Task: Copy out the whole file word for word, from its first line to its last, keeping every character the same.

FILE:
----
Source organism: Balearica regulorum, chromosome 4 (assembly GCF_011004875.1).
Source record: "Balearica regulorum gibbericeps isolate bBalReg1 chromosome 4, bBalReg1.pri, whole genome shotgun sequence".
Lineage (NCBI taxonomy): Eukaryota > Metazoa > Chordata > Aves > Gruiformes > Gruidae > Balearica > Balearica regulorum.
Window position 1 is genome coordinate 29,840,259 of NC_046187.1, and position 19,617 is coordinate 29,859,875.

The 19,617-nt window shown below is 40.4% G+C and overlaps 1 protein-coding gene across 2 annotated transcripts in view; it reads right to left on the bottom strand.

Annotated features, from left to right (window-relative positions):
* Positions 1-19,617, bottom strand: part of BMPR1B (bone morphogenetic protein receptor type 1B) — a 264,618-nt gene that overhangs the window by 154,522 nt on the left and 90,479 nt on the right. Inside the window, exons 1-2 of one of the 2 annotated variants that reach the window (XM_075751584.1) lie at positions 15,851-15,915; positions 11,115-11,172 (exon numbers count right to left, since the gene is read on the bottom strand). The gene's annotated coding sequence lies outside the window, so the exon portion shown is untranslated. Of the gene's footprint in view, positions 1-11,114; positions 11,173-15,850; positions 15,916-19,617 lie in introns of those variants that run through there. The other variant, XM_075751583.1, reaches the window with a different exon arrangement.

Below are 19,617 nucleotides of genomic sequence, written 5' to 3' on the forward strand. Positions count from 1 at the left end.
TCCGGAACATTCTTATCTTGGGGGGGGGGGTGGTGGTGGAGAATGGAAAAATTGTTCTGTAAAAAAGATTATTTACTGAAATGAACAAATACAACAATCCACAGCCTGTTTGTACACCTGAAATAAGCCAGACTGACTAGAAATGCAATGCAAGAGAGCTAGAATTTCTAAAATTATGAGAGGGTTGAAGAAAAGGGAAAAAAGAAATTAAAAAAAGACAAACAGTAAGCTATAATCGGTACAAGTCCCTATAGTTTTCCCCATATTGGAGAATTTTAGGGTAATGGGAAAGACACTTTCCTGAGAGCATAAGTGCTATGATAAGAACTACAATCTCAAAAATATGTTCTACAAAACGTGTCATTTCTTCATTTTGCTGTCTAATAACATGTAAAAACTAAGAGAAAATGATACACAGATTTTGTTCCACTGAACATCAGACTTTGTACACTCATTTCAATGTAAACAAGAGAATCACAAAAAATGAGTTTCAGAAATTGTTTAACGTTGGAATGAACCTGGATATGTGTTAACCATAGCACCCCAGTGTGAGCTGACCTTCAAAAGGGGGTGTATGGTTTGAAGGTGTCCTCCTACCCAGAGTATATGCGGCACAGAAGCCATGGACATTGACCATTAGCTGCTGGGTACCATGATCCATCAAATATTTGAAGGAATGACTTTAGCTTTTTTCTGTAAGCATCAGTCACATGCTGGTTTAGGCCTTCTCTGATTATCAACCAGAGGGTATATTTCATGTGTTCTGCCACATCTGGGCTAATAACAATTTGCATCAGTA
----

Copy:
Source organism: Balearica regulorum, chromosome 4 (assembly GCF_011004875.1).
Source record: "Balearica regulorum gibbericeps isolate bBalReg1 chromosome 4, bBalReg1.pri, whole genome shotgun sequence".
Lineage (NCBI taxonomy): Eukaryota > Metazoa > Chordata > Aves > Gruiformes > Gruidae > Balearica > Balearica regulorum.
Window position 1 is genome coordinate 29,840,259 of NC_046187.1, and position 19,617 is coordinate 29,859,875.

The 19,617-nt window shown below is 40.4% G+C and overlaps 1 protein-coding gene across 2 annotated transcripts in view; it reads right to left on the bottom strand.

Annotated features, from left to right (window-relative positions):
* Positions 1-19,617, bottom strand: part of BMPR1B (bone morphogenetic protein receptor type 1B) — a 264,618-nt gene that overhangs the window by 154,522 nt on the left and 90,479 nt on the right. Inside the window, exons 1-2 of one of the 2 annotated variants that reach the window (XM_075751584.1) lie at positions 15,851-15,915; positions 11,115-11,172 (exon numbers count right to left, since the gene is read on the bottom strand). The gene's annotated coding sequence lies outside the window, so the exon portion shown is untranslated. Of the gene's footprint in view, positions 1-11,114; positions 11,173-15,850; positions 15,916-19,617 lie in introns of those variants that run through there. The other variant, XM_075751583.1, reaches the window with a different exon arrangement.

Below are 19,617 nucleotides of genomic sequence, written 5' to 3' on the forward strand. Positions count from 1 at the left end.
TCCGGAACATTCTTATCTTGGGGGGGGGGGTGGTGGTGGAGAATGGAAAAATTGTTCTGTAAAAAAGATTATTTACTGAAATGAACAAATACAACAATCCACAGCCTGTTTGTACACCTGAAATAAGCCAGACTGACTAGAAATGCAATGCAAGAGAGCTAGAATTTCTAAAATTATGAGAGGGTTGAAGAAAAGGGAAAAAAGAAATTAAAAAAAGACAAACAGTAAGCTATAATCGGTACAAGTCCCTATAGTTTTCCCCATATTGGAGAATTTTAGGGTAATGGGAAAGACACTTTCCTGAGAGCATAAGTGCTATGATAAGAACTACAATCTCAAAAATATGTTCTACAAAACGTGTCATTTCTTCATTTTGCTGTCTAATAACATGTAAAAACTAAGAGAAAATGATACACAGATTTTGTTCCACTGAACATCAGACTTTGTACACTCATTTCAATGTAAACAAGAGAATCACAAAAAATGAGTTTCAGAAATTGTTTAACGTTGGAATGAACCTGGATATGTGTTAACCATAGCACCCCAGTGTGAGCTGACCTTCAAAAGGGGGTGTATGGTTTGAAGGTGTCCTCCTACCCAGAGTATATGCGGCACAGAAGCCATGGACATTGACCATTAGCTGCTGGGTACCATGATCCATCAAATATTTGAAGGAATGACTTTAGCTTTTTTCTGTAAGCATCAGTCACATGCTGGTTTAGGCCTTCTCTGATTATCAACCAGAGGGTATATTTCATGTGTTCTGCCACATCTGGGCTAATAACAATTTGCATCAGTA